David Bourget (Western Ontario)
David Chalmers (ANU, NYU)
Rafael De Clercq
Ezio Di Nucci
Jack Alan Reynolds
Learn more about PhilPapers
Deleuze Studies 6 (2):224-239 (2012)
Felix Guattari was a modernist. He not only liked a lot of modernist artists, but his ‘aesthetic paradigm’ found its generative diagram in modern art. The most important aspect of this diagram was its insistence on the production of the new, the way it produced a utopian projection of a ‘people to come’, and so a politics whose only horizon was the future. Also important for Guattari's diagram of the ‘modern’ were the forces of abstraction, autonomy and immanent critique. Together these elements construct an artwork that is radically singular and separate, composed of a-signifying, a-temporal and invisible forces, sensations that go beyond our human conditions of possibility. In this Guattari's modernism must be understood as being quite different from his co-option by contemporary art theorists influenced by post-Operaist thought. Post-Operaism understands politics as ‘being-against’, a dialectical form of negation that finds its political condition of possibility in what already exists. Because such thought sees modern art as being entirely subsumed by the institutions and markets that contain it, art itself must be negated in order for aesthetic powers to become political. This has lead post-Operaist thought to align itself strongly with the avant-garde positions of institutional-critique and art-into-life, or ‘non-art’. Guattari's modernism takes him in a very different direction, affirming modern art despite its institutional enframing, because art is forever in the process of escaping itself. This makes modern art the model in Guattari's thought for politics itself.
|Keywords||No keywords specified (fix it)|
|Categories||categorize this paper)|
Setup an account with your affiliations in order to access resources via your University's proxy server
Configure custom proxy (use this if your affiliation does not provide a proxy)
|Through your library|
References found in this work BETA
Gilles Deleuze (1994). Difference and Repetition. Athlone Press.
Gilles Deleuze & Felix Guattari (1991). What is Philosophy? Columbia University Press.
Gilles Deleuze & Felix Guattari (1983). Anti-Oedipus: Capitalism and Schizophrenia. Univ of Minnesota Press.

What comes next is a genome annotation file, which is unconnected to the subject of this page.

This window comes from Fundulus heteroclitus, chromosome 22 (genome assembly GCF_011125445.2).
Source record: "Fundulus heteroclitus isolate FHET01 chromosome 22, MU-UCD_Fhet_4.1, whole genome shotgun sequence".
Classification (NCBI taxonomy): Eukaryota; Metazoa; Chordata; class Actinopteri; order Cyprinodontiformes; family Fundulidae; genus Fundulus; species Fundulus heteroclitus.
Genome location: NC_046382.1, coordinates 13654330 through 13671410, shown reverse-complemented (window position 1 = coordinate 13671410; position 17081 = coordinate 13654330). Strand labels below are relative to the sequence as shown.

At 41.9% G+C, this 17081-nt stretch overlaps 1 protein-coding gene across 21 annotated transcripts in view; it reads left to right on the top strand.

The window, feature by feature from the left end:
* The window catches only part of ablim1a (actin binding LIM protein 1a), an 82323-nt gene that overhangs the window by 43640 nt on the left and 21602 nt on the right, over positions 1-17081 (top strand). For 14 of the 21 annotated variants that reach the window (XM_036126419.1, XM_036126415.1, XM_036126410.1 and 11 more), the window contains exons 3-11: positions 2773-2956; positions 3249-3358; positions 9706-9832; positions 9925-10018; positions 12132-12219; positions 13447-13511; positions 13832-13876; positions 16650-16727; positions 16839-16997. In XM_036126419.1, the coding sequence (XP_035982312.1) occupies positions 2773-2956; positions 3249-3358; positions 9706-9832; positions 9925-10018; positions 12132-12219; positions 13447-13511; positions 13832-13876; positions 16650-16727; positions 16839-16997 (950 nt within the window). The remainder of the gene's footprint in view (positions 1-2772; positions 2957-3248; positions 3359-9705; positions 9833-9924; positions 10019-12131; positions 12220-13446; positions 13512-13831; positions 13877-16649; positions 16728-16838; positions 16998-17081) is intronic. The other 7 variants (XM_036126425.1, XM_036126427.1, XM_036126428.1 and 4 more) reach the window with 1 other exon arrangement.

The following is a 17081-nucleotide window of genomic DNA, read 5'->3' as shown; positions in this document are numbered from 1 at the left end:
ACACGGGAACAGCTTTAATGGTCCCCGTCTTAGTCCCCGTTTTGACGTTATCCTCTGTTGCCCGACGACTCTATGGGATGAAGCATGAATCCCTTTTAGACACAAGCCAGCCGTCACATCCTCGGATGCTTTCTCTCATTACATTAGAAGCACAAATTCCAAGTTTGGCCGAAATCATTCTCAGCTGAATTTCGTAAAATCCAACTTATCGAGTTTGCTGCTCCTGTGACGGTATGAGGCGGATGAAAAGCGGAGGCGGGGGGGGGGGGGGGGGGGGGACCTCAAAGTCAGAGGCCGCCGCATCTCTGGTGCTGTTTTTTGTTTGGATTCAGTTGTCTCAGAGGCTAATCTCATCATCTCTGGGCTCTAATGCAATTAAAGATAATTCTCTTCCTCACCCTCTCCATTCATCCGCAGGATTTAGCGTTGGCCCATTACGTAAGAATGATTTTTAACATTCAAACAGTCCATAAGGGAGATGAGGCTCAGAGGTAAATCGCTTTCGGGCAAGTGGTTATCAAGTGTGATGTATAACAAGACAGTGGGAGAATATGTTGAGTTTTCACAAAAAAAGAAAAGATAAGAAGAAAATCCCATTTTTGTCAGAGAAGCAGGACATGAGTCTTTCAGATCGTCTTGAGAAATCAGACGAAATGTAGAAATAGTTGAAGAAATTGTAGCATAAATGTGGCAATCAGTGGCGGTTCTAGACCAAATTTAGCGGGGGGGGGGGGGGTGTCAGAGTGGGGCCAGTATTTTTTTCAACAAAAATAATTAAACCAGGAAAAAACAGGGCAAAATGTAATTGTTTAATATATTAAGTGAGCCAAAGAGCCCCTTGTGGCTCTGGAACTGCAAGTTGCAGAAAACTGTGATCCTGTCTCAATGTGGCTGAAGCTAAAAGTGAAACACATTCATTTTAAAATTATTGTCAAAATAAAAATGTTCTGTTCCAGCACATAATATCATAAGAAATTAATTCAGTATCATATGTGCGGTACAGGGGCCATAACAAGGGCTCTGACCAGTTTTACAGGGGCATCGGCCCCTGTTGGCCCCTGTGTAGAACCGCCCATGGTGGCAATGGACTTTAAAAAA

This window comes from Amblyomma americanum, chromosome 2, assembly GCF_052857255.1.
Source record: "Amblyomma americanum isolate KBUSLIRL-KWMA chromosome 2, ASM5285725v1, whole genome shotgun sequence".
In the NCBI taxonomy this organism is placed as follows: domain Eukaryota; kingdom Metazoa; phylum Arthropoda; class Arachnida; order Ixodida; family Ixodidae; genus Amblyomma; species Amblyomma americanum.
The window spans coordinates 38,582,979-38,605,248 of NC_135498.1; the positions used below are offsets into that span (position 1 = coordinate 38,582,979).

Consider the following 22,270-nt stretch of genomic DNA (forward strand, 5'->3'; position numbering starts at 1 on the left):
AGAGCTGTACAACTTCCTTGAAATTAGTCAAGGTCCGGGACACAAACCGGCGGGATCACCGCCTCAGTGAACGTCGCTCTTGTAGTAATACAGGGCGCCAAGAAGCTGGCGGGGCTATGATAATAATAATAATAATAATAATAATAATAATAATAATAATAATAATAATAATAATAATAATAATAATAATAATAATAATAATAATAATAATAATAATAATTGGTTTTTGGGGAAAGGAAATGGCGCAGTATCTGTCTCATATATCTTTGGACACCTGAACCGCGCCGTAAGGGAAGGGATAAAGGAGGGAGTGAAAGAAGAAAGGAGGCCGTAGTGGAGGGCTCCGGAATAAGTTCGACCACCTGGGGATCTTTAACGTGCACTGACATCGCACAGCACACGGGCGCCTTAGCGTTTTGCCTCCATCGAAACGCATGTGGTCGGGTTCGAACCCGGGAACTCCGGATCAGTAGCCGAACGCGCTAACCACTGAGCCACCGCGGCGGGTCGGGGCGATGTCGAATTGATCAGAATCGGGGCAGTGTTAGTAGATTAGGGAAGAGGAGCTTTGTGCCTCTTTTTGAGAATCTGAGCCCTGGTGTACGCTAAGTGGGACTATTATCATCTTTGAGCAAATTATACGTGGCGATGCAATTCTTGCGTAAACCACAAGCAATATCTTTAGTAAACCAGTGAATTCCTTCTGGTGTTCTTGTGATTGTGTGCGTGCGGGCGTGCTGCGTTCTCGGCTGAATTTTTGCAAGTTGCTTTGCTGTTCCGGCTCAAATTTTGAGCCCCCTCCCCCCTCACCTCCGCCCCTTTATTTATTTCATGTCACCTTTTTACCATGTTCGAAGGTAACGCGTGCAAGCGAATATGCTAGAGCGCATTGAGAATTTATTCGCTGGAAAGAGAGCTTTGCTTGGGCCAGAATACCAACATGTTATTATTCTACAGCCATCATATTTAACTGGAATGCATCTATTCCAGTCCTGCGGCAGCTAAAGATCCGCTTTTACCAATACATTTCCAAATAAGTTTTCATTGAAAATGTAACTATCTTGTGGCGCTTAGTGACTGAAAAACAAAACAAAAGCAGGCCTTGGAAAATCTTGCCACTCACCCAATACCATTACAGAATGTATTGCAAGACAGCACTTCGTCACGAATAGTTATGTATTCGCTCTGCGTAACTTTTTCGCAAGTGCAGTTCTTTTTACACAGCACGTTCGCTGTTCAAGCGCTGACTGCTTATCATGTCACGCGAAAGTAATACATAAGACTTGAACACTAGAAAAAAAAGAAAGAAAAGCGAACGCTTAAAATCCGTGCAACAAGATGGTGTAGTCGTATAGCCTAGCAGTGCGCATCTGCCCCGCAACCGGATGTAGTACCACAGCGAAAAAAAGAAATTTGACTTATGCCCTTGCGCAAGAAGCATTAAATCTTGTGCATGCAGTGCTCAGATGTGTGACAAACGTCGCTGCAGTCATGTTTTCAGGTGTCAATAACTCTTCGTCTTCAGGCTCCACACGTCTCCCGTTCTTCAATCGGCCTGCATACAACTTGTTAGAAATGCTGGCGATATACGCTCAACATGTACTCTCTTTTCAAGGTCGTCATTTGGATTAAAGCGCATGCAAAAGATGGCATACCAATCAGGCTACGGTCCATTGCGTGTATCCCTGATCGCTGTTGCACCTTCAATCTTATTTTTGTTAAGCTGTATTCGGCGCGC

Gilles Deleuze (2005). Francis Bacon: The Logic of Sensation. Univ of Minnesota Press.
Citations of this work BETA
No citations found.
Similar books and articles
Stephen Zepke (2005). Art as Abstract Machine: Ontology and Aesthetics in Deleuze and Guattari. Routledge.
Lisa Yun Lee (2004). Dialectics of the Body: Corporeality in the Philosophy of T.W. Adorno. Routledge.
Nick Riggle (2010). Street Art: The Transfiguration of the Commonplaces. Journal of Aesthetics and Art Criticism 68 (3):243-257.
John W. Maerhofer (2009). Rethinking the Vanguard: Aesthetic and Political Positions in the Modernist Debate, 1917-1962. Cambridge Scholars Pub..
Simon O'Sullivan (2006). Art Encounters Deleuze and Guattari: Thought Beyond Representation. Palgrave Macmillan.
Kathleen Kadon Desmond (2011). Ideas About Art. Wiley-Blackwell.
Lorna Collins (2010). Making Restorative Sense with Deleuzian Morality, Art Brut and the Schizophrenic. Deleuze Studies 4 (2):234-255.
Gerald L. Bruns (2006). On the Anarchy of Poetry and Philosophy: A Guide for the Unruly. Fordham University Press.
Krzysztof Ziarek (2004). The Force of Art. Stanford University Press.
Gary Genosko (2009). Subjectivity and Art in Guattari's The Three Ecologies. In Bernd Herzogenrath (ed.), Deleuze/Guattari & Ecology. Palgrave Macmillan 102--115.
Arthur Coleman Danto (1998). The Wake of Art: Essays: Criticism, Philosophy and the Ends of Taste. G+B Arts Int'l.
Kalliopi Nikolopoulou (2011). Between Art and the Polis. Epoché: A Journal for the History of Philosophy 16 (1):17-36.
Mathias Schönher (2013). The Creation of the Concept Through the Interaction of Philosophy with Science and Art. Deleuze Studies 7 (1):26-52.
Added to index2012-05-01
Total downloads12 ( #236,385 of 1,780,885 )
Recent downloads (6 months)2 ( #204,424 of 1,780,885 )
How can I increase my downloads?